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Effects of haying on salt-marsh surface invertebrates.

Marsh plants may affect the structure of epibenthic communities in a variety of ways. They might reduce temperature stress on organisms by shading, provide refuge from predators, increase the rate of organic matter accumulation at the sediment surface, and serve as a food source. Thus, salt marsh plants might control the spatial distributions of epibenthic invertebrates within the marsh. An ongoing "experiment" on the impact of the periodic removal of plants has been carried out by New England farmers who have been haying some salt marshes for over 300 years. Earlier research by the Plum Island Estuary Long-Term Ecological Research project (PIE-LTER) has shown that haying causes a short-term increase in the growth of benthic algae (1), causes a shift in the diet of some marsh invertebrates to a greater percentage of algae (2), and results in a change in plant species composition (PIE-LTER, unpubl. results).

To determine the short- and long-term effects of haying on the epibenthic community and to identify the principal variables controlling the distribution of epibenthic invertebrates, we carried out two sets of experiments: a marsh-grass-removal experiment to mimic the effects of haying and a survey of invertebrates in areas of the marsh subjected to different haying schedules. Our work was conducted in the Plum Island Sound estuary in Rowley, Massachusetts, from June to August 2002.

For our marsh-grass-removal experiment, we clipped and removed the vegetation from three randomly selected circular sites of 3-in radius along a 50-m transect in a marsh that is hayed roughly every other year. Before clipping we counted organisms in four 0.25-[m.sup.2] sampling areas, located 1.5 m from the center of the circle and equidistant from each other, within each of the three sites. We sampled the same four areas within each site immediately before clipping, and 1 and 4 days after clipping. Differences in abundances of organisms before and after clipping were evaluated by the Kruskal-Wallis test with time of sampling as treatment. Because differences among circular hayed sites were not significantly different, we pooled replicates from each site before our analysis.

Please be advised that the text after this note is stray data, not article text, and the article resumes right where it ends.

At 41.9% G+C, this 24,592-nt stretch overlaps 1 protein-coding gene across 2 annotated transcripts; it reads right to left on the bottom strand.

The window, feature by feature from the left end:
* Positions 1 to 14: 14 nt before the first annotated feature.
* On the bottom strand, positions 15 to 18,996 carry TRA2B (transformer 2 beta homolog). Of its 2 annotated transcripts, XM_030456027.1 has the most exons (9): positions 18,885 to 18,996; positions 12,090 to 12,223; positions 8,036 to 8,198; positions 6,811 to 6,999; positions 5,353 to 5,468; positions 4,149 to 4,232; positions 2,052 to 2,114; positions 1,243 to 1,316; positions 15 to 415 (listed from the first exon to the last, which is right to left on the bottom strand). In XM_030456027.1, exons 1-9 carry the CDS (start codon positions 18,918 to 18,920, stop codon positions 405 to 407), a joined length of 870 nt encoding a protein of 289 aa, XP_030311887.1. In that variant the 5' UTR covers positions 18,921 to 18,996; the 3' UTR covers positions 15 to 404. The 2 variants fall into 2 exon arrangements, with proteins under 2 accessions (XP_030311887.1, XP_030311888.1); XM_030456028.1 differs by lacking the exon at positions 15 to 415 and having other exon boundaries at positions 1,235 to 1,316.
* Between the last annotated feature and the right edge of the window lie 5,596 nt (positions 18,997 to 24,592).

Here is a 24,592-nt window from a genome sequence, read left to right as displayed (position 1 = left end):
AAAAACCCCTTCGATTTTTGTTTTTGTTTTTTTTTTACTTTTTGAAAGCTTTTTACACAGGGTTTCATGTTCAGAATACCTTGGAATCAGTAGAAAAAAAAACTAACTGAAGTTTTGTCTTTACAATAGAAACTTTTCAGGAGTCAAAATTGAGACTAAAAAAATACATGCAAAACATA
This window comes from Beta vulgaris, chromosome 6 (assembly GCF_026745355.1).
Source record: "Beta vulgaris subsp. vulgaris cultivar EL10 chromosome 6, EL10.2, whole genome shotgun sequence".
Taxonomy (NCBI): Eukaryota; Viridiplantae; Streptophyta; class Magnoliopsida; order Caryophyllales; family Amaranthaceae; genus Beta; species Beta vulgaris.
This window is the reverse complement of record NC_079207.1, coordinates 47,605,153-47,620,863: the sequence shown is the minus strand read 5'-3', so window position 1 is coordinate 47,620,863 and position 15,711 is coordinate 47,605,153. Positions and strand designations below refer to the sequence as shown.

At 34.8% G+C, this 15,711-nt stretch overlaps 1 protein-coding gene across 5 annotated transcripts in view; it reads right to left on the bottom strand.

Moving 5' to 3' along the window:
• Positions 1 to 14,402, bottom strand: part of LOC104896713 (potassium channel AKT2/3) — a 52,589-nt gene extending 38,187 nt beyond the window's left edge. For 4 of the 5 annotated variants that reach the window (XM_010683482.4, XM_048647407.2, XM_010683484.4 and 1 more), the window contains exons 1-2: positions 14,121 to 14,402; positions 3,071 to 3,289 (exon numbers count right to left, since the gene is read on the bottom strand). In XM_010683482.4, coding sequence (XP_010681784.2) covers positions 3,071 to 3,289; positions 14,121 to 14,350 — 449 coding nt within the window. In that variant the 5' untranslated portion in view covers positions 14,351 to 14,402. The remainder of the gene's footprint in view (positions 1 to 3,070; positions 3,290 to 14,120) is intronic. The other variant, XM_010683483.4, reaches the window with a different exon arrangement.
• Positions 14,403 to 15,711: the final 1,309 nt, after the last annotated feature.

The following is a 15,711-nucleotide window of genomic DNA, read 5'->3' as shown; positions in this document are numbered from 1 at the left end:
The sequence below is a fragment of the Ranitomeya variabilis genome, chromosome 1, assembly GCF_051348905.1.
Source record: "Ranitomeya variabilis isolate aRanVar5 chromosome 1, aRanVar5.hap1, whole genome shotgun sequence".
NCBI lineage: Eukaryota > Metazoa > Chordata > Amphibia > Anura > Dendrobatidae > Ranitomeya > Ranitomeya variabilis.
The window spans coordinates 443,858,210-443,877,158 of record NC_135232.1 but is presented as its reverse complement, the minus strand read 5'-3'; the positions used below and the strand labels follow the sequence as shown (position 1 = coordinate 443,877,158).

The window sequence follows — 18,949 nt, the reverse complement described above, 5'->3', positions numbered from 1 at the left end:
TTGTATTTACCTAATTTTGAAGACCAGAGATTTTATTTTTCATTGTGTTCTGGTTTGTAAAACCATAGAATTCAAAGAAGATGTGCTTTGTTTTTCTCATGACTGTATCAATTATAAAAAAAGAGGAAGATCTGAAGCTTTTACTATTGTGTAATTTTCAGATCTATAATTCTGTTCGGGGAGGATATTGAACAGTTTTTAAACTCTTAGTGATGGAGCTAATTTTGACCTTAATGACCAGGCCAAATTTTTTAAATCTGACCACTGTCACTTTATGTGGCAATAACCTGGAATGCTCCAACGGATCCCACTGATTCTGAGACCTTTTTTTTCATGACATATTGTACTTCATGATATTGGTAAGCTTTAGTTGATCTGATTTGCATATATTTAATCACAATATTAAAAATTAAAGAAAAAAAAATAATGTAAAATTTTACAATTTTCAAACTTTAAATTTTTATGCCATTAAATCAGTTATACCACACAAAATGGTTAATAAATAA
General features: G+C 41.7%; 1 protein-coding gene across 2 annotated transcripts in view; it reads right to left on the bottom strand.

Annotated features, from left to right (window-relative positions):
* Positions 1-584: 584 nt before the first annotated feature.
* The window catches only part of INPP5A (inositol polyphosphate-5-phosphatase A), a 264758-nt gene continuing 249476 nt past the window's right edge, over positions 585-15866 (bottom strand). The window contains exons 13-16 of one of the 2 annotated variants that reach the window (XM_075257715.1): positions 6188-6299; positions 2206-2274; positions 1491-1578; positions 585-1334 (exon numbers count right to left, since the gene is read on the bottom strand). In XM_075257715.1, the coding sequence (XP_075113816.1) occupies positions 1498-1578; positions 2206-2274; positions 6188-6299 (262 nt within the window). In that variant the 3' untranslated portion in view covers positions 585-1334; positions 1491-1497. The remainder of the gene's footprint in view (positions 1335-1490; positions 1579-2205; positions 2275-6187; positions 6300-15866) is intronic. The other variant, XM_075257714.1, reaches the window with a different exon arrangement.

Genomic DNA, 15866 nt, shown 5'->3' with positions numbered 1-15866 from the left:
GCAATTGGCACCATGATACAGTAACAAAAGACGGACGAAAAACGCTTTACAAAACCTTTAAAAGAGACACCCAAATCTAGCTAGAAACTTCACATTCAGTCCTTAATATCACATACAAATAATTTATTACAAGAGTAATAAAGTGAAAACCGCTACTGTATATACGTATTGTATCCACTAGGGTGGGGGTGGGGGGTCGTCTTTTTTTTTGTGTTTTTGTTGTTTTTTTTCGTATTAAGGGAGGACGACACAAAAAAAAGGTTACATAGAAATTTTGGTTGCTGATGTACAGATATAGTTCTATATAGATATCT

For our surveys of invertebrates in areas subjected to different intensities of haying, we examined randomly selected sites in recently bayed and reference marshes along 12 previously established transects for which GPS elevation data were available. We sampled 40 sites between 1 and 3 July, and 40 more between 16 and 18 July. At each site, we visually estimated percent cover of different plant species. A count of organisms was made after clipping all vegetation from 0.25-[m.sup.2] plots. A 177-[cm.sup.2] plant sample was collected, live biomass was separated from standing dead biomass and weighed separately to determine above-ground biomass. Commonly encountered plants included Spartina patens, Spartina alterniflora, Distichlis spicata, Salicornia europaea, and Juncus gerardi. To evaluate the effect of plant cover on predation rate, we tethered amphipods, Orchestia grillus, to thin-diameter line and deployed 5 per site at most sites for 24 h before clipping. We used stepwise multiple regression to describe t he relationship between measured environmental variables and abundance of epifauna for the 16-18 July sampling period (criteria P 0.1 to accept, P = 0.25 to reject). Environmental variables used in stepwise multiple regression were haying frequency, elevation, temperature, humidity, dried live plant biomass, dried standing dead, total dried weight, percent live, percent dead, percent bare, percent S. alterniflora, percent S. patens, percent D. spicata, percent S. europaea, percent Atriplex patula, percent Triglochin maritima, percent Iva frutescens, proportion tethered live amphipods, and proportion eaten tethered amphipods. Collinearity among environmental variables was assessed by examining the variance inflation factor for each included variable. All variance inflation factors were less than 2, which indicated that collinearity among independent variables did not significantly affect our results. A few sampling sites were omitted from the regression analysis due to missing data. Analyses were performed usi ng SPSS software.